<3 Lauren

John Adams said...


I can't find the response to Podcast 411 that rejected Buddhist teachings since Buddhism was originally nihilistic. Having worked in India for many years and studied both Vedanta and Buddhism, I am afraid I don't understand the person's response.

Siddhartha found the practice of vedanta had become too many meaningless rituals that gave him no meaning and that the rituals did nothing to reduce corruption of practicing vedantists.

Martin Luther, a catholic monk, found that the practice of catholicism had become too many rituals that gave him no meaning and that the rituals did nothing to reduce the corruption of practicing catholics.

Would your respondent also call Lutherans (or in fact all protestants) "nihilists" and reject their teachings?

Kevin O'Connor said...
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kmo said...

Hi John,

The feedback on episode 411 which got me started on this topic came in the form of two private email messages. They were long, and I didn't respond to all of the points, so I did not include them in this blog post, but you can find the full text of those emails here:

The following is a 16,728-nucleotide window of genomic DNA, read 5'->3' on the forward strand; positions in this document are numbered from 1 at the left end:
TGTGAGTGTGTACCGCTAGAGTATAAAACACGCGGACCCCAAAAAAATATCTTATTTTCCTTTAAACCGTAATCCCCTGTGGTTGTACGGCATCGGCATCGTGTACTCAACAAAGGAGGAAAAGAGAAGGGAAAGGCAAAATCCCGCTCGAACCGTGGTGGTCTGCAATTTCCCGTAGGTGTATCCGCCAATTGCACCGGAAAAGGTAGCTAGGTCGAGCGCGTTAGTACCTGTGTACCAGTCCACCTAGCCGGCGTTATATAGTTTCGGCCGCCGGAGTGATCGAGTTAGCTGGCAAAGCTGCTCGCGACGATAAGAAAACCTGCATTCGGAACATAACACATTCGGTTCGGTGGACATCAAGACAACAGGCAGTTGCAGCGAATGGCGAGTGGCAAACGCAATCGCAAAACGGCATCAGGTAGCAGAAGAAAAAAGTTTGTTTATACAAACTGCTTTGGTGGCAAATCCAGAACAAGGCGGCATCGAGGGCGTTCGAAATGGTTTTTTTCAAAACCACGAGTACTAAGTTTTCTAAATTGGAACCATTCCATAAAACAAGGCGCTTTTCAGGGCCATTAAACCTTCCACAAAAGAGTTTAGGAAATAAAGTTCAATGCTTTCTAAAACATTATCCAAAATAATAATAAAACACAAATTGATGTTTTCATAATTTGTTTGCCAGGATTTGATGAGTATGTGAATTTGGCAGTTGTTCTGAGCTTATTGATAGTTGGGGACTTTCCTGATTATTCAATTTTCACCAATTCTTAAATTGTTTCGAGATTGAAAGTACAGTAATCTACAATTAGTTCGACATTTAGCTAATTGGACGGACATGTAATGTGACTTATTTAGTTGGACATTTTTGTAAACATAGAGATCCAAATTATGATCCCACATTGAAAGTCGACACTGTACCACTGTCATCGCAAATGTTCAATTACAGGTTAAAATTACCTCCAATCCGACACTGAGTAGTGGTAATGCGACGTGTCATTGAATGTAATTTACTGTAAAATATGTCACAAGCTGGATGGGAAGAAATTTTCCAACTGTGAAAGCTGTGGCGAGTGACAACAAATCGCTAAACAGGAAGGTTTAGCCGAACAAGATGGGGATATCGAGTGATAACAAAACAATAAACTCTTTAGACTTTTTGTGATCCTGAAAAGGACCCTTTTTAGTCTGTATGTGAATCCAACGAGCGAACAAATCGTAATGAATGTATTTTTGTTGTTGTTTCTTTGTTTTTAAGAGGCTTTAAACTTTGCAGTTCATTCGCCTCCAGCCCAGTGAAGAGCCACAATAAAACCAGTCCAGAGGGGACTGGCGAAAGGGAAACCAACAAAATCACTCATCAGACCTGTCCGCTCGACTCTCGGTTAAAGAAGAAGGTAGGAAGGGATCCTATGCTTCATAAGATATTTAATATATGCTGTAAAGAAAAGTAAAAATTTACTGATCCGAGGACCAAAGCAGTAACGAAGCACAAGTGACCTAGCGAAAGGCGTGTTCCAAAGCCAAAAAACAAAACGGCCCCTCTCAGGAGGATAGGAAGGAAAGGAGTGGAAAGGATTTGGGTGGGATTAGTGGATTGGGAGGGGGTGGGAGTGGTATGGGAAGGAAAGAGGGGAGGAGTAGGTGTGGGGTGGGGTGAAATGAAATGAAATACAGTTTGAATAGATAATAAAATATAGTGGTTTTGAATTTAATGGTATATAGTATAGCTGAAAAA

thebitmaster said...

I made a previous comment, but it got messed up in the process. I would like it to go away so I can start over. If I see it, I'll delete it. If not, can the moderator do it? Thanks!


thebitmaster said...

There's a clear difference between things like alcohol, that are used to escape reality and deaden emotions, and psychedelics and meditation that cause a re-connection with a more holistic reality. Using meditation and psychedelics only as an escape happens, but it's pretty rare. Using them leads to *more* awareness of suffering, both internally and externally. Any expansion of awareness brings pain; we're enlarging our sphere of attention. It also provides a more lucid context from which to act. What will someone do when they go through that process? It's easy to get over-focused on the symptoms and distracted from the root, and those defending the system are very good at promoting that.